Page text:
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Expert Opin Biol Ther. 2011 May;11(5):581-93. doi: 10.1517/14712598.2011.562496. Epub 2011 Mar 7.

Genotoxicity of retroviral hematopoietic stem cell gene therapy.

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  • 1Washington State University, Department of Pharmaceutical Sciences and School of Molecular Biosciences, P.O. Box 646534, Pullman, WA 99164-6534, USA.



Retroviral vectors have been developed for hematopoietic stem cell (HSC) gene therapy and have successfully cured X-linked severe combined immunodeficiency (SCID-X1), adenosine deaminase deficiency (ADA-SCID), adrenoleukodystrophy, and Wiskott-Aldrich syndrome. However, in HSC gene therapy clinical trials, genotoxicity mediated by integrated vector proviruses has led to clonal expansion, and in some cases frank leukemia. Numerous studies have been performed to understand the molecular basis of vector-mediated genotoxicity with the aim of developing safer vectors and safer gene therapy protocols. These genotoxicity studies are critical to advancing HSC gene therapy.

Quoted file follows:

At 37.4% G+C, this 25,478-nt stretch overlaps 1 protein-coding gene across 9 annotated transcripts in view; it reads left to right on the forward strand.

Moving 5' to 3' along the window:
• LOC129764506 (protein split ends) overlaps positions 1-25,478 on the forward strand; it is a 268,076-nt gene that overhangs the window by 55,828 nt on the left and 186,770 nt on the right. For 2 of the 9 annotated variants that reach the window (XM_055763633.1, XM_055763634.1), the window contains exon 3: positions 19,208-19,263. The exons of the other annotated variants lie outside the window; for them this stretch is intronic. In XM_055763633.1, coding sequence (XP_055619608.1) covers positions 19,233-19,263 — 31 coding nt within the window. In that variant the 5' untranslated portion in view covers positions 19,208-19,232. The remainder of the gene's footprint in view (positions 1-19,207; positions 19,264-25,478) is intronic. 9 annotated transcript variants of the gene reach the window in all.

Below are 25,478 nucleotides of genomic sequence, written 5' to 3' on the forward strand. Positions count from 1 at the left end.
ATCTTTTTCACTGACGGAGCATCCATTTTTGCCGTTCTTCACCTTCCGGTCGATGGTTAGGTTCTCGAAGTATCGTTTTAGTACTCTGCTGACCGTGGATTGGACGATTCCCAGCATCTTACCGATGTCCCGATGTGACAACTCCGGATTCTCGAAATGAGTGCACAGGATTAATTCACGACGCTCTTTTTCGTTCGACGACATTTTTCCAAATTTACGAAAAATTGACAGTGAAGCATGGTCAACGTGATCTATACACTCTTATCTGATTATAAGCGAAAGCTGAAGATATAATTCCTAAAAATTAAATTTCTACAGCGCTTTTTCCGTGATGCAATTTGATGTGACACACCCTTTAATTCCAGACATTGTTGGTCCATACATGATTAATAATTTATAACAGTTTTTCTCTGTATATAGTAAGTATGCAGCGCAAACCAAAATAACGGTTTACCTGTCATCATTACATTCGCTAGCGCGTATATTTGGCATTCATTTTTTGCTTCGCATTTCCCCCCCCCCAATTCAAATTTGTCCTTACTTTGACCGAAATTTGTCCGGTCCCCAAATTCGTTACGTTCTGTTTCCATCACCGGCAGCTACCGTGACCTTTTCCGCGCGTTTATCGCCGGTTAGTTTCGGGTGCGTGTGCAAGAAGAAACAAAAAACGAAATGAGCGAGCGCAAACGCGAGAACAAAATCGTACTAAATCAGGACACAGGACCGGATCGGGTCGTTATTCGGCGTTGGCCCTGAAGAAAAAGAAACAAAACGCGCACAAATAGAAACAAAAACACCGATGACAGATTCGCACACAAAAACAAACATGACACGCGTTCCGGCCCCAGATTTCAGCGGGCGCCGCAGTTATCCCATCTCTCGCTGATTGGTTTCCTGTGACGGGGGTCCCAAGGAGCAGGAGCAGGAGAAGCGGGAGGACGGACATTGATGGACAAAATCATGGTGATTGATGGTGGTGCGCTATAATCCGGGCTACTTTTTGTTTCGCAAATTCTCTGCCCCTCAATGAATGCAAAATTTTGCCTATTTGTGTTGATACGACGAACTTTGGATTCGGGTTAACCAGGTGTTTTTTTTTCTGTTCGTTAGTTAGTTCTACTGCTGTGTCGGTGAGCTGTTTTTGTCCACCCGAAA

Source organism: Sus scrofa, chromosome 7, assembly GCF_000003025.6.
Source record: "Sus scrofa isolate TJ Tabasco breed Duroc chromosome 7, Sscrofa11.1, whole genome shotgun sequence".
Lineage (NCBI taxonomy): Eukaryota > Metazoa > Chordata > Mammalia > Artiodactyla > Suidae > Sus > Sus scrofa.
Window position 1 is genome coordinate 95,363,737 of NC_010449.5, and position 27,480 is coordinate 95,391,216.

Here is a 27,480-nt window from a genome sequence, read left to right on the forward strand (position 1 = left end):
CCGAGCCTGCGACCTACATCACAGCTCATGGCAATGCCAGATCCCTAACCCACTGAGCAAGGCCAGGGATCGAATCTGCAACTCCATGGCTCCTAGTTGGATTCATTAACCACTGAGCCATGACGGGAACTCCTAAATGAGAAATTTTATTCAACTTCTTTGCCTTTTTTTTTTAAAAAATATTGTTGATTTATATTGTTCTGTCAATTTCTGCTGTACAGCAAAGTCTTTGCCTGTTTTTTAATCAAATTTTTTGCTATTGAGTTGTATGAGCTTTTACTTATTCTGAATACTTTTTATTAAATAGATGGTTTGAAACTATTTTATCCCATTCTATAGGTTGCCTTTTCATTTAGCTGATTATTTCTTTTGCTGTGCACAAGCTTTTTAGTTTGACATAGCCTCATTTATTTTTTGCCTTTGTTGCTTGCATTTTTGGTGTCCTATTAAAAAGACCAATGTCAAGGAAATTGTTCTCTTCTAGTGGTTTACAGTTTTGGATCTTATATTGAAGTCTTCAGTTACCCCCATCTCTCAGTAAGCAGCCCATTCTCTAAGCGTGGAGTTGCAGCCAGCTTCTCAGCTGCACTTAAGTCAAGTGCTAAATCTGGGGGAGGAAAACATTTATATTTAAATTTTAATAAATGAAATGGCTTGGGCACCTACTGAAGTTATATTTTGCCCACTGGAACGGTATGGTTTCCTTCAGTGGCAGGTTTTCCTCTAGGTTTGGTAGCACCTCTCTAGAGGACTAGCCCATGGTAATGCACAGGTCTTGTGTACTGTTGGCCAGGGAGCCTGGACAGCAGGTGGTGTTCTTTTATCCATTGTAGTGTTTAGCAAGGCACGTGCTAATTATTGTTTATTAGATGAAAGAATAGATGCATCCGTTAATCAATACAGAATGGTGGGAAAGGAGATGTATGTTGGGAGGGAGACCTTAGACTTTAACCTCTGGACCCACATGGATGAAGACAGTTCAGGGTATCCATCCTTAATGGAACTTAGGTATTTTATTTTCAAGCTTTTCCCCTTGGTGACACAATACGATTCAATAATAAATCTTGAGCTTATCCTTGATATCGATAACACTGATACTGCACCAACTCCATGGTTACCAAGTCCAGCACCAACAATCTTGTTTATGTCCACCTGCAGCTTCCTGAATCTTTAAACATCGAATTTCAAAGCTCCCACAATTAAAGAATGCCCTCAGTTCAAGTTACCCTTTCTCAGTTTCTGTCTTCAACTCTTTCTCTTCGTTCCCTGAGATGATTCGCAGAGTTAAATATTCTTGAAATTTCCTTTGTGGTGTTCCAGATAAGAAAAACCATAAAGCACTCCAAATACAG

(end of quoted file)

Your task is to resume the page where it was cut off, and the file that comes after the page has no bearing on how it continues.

This review provides an introduction to the mechanisms of retroviral vector genotoxicity. It also covers advances over the last 20 years in designing safer gene therapy vectors, and in integration site analysis in clinical trials and large animal models. Mechanisms of retroviral-mediated genotoxicity, and the risk factors that contribute to clonal expansion and leukemia in HSC gene therapy are introduced.


Continued research on virus-host interactions and next-generation vectors should further improve the safety of future HSC gene therapy vectors and protocols.

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